The head of Russia’s Central Investigative Committee has suggested that an increase in crimes against women and children could be caused by the law making first-time domestic violence a civil offence.
“There is another topic that I would like to discuss: about 18 months ago they drafted a bill about domestic violence. The bill was passed regardless of our opposition to it. So, as far as I understand, they have excluded these actions from the criminal law? This is why we are reaping violence now,” Aleksandr Bastrykin said at the Tuesday session of the committee’s collegium.
He noted that law enforcement officers had managed to eradicate street crime against children, but it continued to exist in families – especially those with adopted children.
“Violence against adopted children is on the increase. Last year there was a criminal probe after a family of alcoholics adopted 16 children. Every month they received 700,000 rubles in benefits from the state, until this drunk adoptive father threw a five-year old girl out of a 10-story window, because she was crying too loudly,” Bastrykin said.
The bill on decriminalization of first-time domestic violence was signed into law in February 2017. According to the new law, physical violence against family members is considered a civil offence punishable with fines or short terms of arrest if it causes no bodily harm and is committed for the first time.
Sponsors of the motion pointed out that in mid-2016, first-time attacks on people who were not family members or relatives had been moved from the criminal code to the administrative (civil) code. The situation with first-time attacks on family members remained unchanged and this led to a situation in which parents appeared more dangerous to their children than complete strangers. A father could spend two years behind bars for slapping his child, while a neighbor would walk away with a fine for doing the same, one of the bill’s sponsors said during debates.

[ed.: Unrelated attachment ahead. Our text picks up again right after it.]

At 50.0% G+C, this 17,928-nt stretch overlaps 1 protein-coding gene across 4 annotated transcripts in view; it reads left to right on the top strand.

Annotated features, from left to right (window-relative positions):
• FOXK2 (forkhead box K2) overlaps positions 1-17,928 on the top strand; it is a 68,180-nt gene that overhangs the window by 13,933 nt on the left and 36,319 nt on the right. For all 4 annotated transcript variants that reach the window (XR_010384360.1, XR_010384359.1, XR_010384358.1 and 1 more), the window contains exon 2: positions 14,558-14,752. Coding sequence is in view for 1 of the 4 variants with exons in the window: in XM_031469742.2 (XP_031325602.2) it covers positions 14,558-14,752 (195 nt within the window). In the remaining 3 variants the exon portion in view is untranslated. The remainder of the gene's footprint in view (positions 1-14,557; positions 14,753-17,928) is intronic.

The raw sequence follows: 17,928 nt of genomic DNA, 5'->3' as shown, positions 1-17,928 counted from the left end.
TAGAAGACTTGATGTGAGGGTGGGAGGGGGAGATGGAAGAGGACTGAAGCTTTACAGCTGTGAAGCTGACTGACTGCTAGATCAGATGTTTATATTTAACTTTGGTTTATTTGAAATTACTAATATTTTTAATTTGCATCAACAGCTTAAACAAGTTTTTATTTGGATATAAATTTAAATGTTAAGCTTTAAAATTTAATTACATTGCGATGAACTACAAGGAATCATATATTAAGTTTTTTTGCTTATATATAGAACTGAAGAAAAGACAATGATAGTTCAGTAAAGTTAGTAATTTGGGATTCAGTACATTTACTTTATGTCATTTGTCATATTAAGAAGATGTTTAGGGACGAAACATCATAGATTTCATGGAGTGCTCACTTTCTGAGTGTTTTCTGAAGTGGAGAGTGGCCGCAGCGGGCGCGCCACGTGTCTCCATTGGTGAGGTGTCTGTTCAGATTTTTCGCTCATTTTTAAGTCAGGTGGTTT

Still, the downgrade has led to numerous protests in Russia and concerned statements from abroad, has often been referred to as the “decriminalization of domestic violence” in both Russian and foreign media.
In early 2017, State Duma Speaker Vyacheslav Volodin replied to criticism from the Council of Europe, explaining that Russian lawmakers are motivated by the opinions of their voters and public opinion polls, which have shown that the majority of the Russian public supports the idea of decriminalizing first-time domestic violence if it does not result in bodily harm.
An opinion poll conducted in mid-2016 by state-run VTSIOM showed that 59 percent of Russians supported softer punishment for first-time cases of domestic violence that caused no bodily harm, with just 33 percent against the motion. In the same poll, 41 percent of respondents said they believed the changes would lead to reduced violence in families, while 13 percent said the situation would become worse, and 40 percent expected no major changes.